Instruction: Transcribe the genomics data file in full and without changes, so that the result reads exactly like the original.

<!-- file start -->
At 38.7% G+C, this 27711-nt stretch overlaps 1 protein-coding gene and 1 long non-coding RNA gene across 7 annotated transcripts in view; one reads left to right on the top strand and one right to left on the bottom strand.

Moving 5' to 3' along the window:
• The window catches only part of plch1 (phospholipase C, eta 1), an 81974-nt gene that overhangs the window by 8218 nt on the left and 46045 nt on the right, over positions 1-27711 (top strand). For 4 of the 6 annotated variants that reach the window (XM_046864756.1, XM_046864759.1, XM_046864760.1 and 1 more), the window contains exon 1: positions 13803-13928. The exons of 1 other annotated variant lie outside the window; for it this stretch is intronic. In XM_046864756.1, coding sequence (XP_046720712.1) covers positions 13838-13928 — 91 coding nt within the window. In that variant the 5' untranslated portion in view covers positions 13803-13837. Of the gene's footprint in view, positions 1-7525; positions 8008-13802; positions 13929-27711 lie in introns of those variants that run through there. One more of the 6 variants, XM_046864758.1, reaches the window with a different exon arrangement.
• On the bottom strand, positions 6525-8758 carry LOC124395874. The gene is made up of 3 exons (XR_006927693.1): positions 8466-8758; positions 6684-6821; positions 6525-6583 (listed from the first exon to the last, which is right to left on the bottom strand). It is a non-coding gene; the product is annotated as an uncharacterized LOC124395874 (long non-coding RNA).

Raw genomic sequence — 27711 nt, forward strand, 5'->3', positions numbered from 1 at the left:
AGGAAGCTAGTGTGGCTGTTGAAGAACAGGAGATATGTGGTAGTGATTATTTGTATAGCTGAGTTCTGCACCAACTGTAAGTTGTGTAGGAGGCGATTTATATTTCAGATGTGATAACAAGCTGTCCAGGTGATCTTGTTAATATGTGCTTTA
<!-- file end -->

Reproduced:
At 38.7% G+C, this 27711-nt stretch overlaps 1 protein-coding gene and 1 long non-coding RNA gene across 7 annotated transcripts in view; one reads left to right on the top strand and one right to left on the bottom strand.

Moving 5' to 3' along the window:
• The window catches only part of plch1 (phospholipase C, eta 1), an 81974-nt gene that overhangs the window by 8218 nt on the left and 46045 nt on the right, over positions 1-27711 (top strand). For 4 of the 6 annotated variants that reach the window (XM_046864756.1, XM_046864759.1, XM_046864760.1 and 1 more), the window contains exon 1: positions 13803-13928. The exons of 1 other annotated variant lie outside the window; for it this stretch is intronic. In XM_046864756.1, coding sequence (XP_046720712.1) covers positions 13838-13928 — 91 coding nt within the window. In that variant the 5' untranslated portion in view covers positions 13803-13837. Of the gene's footprint in view, positions 1-7525; positions 8008-13802; positions 13929-27711 lie in introns of those variants that run through there. One more of the 6 variants, XM_046864758.1, reaches the window with a different exon arrangement.
• On the bottom strand, positions 6525-8758 carry LOC124395874. The gene is made up of 3 exons (XR_006927693.1): positions 8466-8758; positions 6684-6821; positions 6525-6583 (listed from the first exon to the last, which is right to left on the bottom strand). It is a non-coding gene; the product is annotated as an uncharacterized LOC124395874 (long non-coding RNA).

Raw genomic sequence — 27711 nt, forward strand, 5'->3', positions numbered from 1 at the left:
AGGAAGCTAGTGTGGCTGTTGAAGAACAGGAGATATGTGGTAGTGATTATTTGTATAGCTGAGTTCTGCACCAACTGTAAGTTGTGTAGGAGGCGATTTATATTTCAGATGTGATAACAAGCTGTCCAGGTGATCTTGTTAATATGTGCTTTA